How do community property and separate property rules effect a divorce

In United States there are currently nine community property states. These include Arizona, California, Idaho, Louisiana, Nevada, New Mexico, Texas, Washington and Wisconsin. In its most simplistic form, community property is a state statute that mandates concurrent form of ownership between husband and wife. In community property states the earnings of the husband and wife are considered community property and thus are equally divided between the spouses during marriage. Any assets that are purchased during marriage with community property funds remain community property marital assets. Separate property can consist of property that was acquired before marriage, property that’s inherited during marriage, or property that’s received via gift during marriage. Separate property of each spouse even words brought into a community property state remain separate property provided that the property has kept segregated,’s not commingled with community property assets and thus is separately identifiable. And income generated by a separate property asset is separate property income and belongs to the spouse that owns the separate property.

Under California Family Code 125, California divorce can treat property that is acquired in a common law state as community property if the property would have been considered community property had it been acquired in California instead of out of state. Separate property in California also includes—where separate property is sold and new property is acquired. If the proceeds or traceable to the sale of separate property and that asset isn’t commingled with the community property asset it remains separate property.

Any property that is inherited during marriage is separate property but if it’s commingled with a community property asset it may lose its distinction as separate property and become community property in situations where it’s not separately identifiable. In California it’s important to think about the fact that separate property can be improved with either community property assets or community property labor. When this occurs it may be necessary for an allocation of value to be given back to the community property estate before they split in the divorce.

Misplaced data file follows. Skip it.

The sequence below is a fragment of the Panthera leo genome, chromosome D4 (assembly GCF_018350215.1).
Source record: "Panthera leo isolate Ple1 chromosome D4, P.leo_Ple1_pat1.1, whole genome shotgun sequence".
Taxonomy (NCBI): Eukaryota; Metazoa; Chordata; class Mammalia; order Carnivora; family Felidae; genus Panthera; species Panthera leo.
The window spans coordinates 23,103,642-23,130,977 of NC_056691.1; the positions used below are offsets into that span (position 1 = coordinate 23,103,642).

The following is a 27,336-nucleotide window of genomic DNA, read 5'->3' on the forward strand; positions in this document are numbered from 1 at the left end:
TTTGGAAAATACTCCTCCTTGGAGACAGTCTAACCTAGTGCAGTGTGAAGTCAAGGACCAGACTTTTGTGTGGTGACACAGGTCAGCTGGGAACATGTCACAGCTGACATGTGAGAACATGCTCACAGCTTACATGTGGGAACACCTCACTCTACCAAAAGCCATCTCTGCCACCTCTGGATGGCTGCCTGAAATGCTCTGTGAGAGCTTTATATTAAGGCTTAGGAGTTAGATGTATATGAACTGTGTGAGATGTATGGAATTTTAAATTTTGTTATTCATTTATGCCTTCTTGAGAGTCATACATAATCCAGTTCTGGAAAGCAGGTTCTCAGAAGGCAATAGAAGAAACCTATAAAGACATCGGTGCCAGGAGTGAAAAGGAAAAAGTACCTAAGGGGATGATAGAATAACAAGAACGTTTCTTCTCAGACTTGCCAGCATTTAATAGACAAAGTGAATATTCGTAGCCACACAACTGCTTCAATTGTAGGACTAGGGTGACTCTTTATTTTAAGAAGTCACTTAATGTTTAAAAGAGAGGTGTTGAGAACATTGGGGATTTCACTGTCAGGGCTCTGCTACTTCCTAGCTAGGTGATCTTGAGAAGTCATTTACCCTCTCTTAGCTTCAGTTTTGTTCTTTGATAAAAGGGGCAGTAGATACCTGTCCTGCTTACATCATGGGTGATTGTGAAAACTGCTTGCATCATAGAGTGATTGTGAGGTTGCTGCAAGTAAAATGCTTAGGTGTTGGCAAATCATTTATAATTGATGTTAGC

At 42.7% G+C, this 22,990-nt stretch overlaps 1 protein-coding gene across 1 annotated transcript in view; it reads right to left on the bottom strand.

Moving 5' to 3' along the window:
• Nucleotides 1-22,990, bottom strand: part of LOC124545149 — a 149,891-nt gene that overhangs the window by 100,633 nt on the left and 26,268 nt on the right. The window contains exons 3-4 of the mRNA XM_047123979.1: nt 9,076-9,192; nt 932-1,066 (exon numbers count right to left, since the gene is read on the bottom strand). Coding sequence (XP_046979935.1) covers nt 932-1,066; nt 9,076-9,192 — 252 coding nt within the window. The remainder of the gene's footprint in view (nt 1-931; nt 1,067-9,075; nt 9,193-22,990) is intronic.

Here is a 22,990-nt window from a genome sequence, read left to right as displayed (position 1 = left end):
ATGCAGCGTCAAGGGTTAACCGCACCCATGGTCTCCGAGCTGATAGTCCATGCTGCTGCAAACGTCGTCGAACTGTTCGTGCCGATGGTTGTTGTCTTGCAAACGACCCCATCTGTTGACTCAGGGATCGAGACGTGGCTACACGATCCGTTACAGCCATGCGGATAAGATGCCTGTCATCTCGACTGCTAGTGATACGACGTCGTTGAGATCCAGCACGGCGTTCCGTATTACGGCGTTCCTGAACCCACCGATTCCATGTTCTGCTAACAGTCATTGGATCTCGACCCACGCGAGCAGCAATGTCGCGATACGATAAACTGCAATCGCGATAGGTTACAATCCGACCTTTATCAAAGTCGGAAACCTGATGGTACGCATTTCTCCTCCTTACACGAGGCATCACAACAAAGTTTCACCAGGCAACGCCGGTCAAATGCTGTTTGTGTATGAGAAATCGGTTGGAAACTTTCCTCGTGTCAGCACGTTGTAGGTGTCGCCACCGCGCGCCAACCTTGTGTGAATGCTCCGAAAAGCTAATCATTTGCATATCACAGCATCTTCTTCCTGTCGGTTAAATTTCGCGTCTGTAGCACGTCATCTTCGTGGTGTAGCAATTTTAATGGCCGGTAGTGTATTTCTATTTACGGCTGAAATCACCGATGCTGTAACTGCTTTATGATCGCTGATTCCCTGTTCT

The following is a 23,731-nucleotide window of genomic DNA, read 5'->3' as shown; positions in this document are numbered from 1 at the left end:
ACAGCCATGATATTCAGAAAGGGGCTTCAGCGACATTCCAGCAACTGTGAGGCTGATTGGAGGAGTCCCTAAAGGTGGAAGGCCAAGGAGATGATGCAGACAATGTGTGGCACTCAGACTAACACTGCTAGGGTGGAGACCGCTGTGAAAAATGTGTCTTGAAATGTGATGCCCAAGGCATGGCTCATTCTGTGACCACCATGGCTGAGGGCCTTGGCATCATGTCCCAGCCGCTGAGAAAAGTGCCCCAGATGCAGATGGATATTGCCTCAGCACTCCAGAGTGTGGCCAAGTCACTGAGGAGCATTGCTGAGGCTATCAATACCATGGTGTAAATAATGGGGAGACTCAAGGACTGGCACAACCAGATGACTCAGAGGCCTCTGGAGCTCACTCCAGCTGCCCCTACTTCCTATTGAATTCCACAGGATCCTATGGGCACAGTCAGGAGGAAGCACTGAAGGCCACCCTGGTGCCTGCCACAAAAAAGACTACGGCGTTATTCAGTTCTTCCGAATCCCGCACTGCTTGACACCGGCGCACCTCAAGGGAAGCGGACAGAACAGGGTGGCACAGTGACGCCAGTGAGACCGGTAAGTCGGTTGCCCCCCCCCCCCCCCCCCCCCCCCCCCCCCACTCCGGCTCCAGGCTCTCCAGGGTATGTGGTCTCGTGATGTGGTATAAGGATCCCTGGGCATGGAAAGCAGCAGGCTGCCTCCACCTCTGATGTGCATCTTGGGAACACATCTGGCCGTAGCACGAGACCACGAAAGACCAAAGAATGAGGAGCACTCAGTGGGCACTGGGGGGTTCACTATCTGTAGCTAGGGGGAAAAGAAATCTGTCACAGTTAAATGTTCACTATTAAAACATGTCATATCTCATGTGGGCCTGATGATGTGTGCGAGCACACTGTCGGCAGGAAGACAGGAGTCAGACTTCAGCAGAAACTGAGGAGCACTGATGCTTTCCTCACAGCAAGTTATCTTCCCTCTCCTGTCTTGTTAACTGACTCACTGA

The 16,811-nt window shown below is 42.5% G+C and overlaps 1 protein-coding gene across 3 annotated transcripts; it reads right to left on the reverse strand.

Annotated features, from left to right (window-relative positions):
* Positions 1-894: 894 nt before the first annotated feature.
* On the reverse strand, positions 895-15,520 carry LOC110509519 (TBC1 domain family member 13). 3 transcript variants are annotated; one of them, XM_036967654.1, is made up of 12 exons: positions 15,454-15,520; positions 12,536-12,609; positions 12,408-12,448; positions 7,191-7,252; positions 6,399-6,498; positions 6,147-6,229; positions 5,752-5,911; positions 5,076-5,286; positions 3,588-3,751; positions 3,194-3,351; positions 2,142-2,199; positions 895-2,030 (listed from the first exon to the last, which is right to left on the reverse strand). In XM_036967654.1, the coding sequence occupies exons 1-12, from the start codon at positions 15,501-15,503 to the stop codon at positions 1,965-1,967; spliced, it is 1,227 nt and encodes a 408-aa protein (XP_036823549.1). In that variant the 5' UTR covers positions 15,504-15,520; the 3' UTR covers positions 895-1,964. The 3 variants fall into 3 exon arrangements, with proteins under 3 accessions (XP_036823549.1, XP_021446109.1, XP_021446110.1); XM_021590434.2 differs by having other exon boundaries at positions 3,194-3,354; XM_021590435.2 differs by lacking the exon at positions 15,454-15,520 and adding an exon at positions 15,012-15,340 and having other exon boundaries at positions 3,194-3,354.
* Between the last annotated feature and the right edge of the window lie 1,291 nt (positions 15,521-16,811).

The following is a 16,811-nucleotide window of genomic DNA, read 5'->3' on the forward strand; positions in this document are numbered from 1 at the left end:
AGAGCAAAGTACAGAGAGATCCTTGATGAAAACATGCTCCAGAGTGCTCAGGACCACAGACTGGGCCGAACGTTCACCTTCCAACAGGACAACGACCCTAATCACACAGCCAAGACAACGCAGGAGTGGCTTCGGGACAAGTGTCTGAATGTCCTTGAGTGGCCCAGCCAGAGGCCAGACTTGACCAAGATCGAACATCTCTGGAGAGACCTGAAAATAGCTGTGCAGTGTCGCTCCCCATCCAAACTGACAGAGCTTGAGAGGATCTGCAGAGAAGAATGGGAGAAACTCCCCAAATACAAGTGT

Where this comes up a lot is where a separate property business is owned before marriage. Even though the business is a separate property business one spouse own the entire business before they got married. The entire time that they are improving the value of that business through their own labor that labor’s community property asset and the marital estate is do an allocation of value for the improvement in that business over the course of the marriage.

Again the labor of a spouse that improves the value of a business during marriage is a community property asset. For this reason if a business predates a marriage it is very likely that this will require both a separate property allocation of value and a community property allocation of value. The allocation between separate property and community property value depends on several factors. The factors considered to make this allocation include the following: How long before marriage was the business started? What was the company’s fair market value at marriage and its history of profitability before and up to marriage? What was the businesses average cash flow both before marriage and during marriage?

Here’s a really tricky one, of the increase in value during marriage how much of that can be attributed to the community property efforts of one spouse versus the separate property value that was contributed at the beginning of the marriage? Was there additional separate property invested in the business during marriage? Was there additional community property income that was invested during the marriage? What are the market conditions both when they got married, over the course of the marriage and at divorce? Community property laws may be relevant even in common law states. For instance if property is acquired in a community property state and then later taken into a common law state it retains its character as community property for both divorce purposes in the common law state and for income tax purposes.